LiDAR is not affected by the sun’s angle as is photogrammetry. Seeing the ground photogrammetrically usually requires leaf-off conditions, which are not necessary for LiDAR. For this reason, photogrammetric surveys often take longer to deliver results than do aerial LiDAR missions. However, photogrammetry does produce a useful visual record of the area of interest.
The information and operational benefits accrued by collecting and combining multispectral imagery and LiDAR far outweigh what is provided by the individual data sets alone. The fusion of data from diverse sensors can provide information for the creation of higher-value products and services such as the development of intelligent 3D urban/natural geospatial databases with far-reaching applications and benefits.
Acquiring imagery simultaneously with the surface data can save up to 50 percent in acquisition costs. But the real value is that each surface point possesses an accurate spectral signature assigned to its location. The simultaneous collection of imagery and LiDAR facilitates the creation of true orthoimages by applying image rectification and georeferencing using intelligently filtered LiDAR data. The correct positioning of all features, such as buildings, bridges, towers and trees, is achieved by incorporating the elevation data from these features together with the terrain data to effectively eliminate object displacement. This strategy allows for the accurate classification of features such as urban terrain, forested terrain, agricultural lands, mountains, cliffs, ravines, pervious/impervious surfaces, vegetation type, wetlands and agricultural classes. Additional elements can be identified, including building footprints, height and structural characteristics; vegetation type, height and density; and natural and cultural land-use and cover information. All of these elements provide a powerful tool kit to enable intelligent geospatial analysis.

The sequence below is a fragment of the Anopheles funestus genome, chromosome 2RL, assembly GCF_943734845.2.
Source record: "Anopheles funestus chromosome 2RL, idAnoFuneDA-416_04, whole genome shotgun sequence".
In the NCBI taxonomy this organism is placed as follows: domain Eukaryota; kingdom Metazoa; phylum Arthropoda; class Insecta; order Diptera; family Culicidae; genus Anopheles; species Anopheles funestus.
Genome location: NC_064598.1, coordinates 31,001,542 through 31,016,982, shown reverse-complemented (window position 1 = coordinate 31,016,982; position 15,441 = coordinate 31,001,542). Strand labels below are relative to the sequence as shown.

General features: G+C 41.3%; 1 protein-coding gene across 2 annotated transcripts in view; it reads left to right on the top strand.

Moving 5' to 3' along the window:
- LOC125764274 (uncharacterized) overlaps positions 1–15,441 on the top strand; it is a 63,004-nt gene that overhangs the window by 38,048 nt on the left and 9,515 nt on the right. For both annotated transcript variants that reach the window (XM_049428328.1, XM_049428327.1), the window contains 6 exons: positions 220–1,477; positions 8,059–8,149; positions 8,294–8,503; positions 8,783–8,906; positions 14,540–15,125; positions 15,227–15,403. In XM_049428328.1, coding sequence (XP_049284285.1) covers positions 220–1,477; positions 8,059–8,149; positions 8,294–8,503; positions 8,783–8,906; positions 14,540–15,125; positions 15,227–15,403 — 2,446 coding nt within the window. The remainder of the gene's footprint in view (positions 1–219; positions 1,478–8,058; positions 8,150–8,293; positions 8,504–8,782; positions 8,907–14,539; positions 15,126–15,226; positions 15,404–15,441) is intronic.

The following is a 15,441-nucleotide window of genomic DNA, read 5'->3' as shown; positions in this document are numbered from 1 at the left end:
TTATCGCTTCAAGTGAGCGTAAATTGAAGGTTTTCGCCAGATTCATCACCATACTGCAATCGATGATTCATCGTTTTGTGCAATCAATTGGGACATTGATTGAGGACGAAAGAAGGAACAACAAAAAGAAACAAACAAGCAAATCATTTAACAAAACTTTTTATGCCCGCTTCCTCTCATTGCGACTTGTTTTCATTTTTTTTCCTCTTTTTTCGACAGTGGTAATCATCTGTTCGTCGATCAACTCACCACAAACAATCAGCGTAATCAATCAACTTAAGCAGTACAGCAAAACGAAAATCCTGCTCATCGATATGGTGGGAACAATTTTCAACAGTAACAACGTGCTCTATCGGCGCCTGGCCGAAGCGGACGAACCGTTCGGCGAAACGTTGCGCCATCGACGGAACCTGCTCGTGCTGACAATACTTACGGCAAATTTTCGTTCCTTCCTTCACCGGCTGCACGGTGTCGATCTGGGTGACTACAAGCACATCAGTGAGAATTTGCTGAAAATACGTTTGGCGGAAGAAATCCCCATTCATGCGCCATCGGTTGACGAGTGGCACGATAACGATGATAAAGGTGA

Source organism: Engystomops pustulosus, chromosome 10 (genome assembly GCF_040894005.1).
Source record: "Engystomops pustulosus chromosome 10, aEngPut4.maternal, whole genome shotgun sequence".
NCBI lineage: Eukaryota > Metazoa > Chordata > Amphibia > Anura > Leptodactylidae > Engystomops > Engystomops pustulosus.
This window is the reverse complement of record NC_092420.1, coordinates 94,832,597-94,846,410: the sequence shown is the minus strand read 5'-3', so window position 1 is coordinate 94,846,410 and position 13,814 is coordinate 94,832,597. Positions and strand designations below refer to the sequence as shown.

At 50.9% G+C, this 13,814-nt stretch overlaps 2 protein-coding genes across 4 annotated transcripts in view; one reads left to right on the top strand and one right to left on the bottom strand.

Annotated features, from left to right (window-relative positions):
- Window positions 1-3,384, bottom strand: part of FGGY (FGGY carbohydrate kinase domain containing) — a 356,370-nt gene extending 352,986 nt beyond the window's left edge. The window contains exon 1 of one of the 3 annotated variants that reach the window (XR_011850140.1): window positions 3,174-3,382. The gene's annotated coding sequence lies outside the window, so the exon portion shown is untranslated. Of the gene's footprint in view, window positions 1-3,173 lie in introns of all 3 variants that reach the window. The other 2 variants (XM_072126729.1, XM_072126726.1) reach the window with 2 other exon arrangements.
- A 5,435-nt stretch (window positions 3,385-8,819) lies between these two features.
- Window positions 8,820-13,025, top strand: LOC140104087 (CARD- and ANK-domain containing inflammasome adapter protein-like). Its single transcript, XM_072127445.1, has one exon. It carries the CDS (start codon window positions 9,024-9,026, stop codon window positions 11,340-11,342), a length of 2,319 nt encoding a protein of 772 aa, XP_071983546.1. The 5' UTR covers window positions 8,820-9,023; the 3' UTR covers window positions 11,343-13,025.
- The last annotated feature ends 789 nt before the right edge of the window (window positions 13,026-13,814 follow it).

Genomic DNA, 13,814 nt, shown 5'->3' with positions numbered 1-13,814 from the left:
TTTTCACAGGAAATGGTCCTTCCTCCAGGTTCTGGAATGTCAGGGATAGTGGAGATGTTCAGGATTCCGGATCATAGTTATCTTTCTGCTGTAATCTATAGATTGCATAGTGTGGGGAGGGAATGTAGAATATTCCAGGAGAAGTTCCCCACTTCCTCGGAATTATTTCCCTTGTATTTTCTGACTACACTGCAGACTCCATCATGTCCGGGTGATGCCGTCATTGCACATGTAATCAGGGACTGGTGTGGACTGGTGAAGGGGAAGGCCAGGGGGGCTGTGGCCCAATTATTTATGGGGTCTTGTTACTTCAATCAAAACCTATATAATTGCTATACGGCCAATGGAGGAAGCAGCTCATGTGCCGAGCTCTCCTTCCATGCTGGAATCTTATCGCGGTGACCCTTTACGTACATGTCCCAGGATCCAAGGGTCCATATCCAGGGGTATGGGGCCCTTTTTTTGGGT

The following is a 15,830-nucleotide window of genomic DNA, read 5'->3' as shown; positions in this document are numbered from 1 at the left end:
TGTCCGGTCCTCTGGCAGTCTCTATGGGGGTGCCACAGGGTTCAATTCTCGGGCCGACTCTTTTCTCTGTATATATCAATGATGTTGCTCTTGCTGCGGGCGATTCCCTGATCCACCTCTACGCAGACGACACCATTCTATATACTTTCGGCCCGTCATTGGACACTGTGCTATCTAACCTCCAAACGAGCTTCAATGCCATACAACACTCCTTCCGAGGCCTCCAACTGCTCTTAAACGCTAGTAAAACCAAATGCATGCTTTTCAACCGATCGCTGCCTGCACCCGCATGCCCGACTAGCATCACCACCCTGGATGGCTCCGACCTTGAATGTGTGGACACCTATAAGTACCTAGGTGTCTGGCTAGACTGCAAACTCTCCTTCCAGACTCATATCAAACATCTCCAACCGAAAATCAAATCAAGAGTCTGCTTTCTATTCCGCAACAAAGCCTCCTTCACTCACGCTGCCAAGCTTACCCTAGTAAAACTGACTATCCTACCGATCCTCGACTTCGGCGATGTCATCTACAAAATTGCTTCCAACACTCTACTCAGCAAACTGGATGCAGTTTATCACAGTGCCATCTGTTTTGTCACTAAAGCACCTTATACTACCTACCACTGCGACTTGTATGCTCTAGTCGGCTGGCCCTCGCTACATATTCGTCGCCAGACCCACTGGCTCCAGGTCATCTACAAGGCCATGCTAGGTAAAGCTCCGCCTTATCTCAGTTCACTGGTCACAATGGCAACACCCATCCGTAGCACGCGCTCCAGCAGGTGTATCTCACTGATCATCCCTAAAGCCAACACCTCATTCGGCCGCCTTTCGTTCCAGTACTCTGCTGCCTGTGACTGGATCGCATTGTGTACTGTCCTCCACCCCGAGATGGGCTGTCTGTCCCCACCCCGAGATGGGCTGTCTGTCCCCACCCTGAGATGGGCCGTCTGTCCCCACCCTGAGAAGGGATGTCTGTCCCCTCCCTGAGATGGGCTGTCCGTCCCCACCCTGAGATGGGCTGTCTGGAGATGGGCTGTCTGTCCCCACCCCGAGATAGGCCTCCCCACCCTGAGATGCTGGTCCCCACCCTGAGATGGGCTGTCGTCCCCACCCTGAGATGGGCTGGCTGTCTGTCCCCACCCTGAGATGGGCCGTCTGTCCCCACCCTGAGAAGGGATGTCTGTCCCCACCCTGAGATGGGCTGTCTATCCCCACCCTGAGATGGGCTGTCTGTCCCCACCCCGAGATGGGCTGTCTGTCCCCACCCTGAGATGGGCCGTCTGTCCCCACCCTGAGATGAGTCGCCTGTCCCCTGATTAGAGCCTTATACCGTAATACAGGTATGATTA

The Surveyor’s Role
There are many roles the surveyor can play in the application of remote sensing technologies such as aerial LiDAR and imaging. The surveying profession is already providing its expertise in measurement and positioning because these applications require good ground control--and there is no replacing the surveyor for that capability. Clients also typically turn to surveyors to validate the results of a LiDAR mission. Surveying for quality control following aerial LiDAR involves checking both the absolute and relative accuracies of elevations and positions throughout the area of interest.
Yet perhaps the most important role a surveyor can play in this sphere is the role of an advisor. Clients are becoming more aware of the potential of LiDAR, but exactly how it can be applied to serve their project is seldom clear to them. It is a fairly well-settled principle that as the project size increases, the unit cost for LiDAR decreases. Generally speaking, the more difficult the terrain, the greater the benefit of LiDAR. However, opinions differ on the project size required for the use of aerial LiDAR to begin to make sense. The truth is that the cost benefit of LiDAR can only be defined from individual consideration of each project and an understanding of the uses, applications and evolving trends of the technology. Sorting through these details is exactly where the client may ask the surveyor to step in.
The capabilities of LiDAR are significant. The only question is how far surveyors are willing to delve into this technology to add value to their services.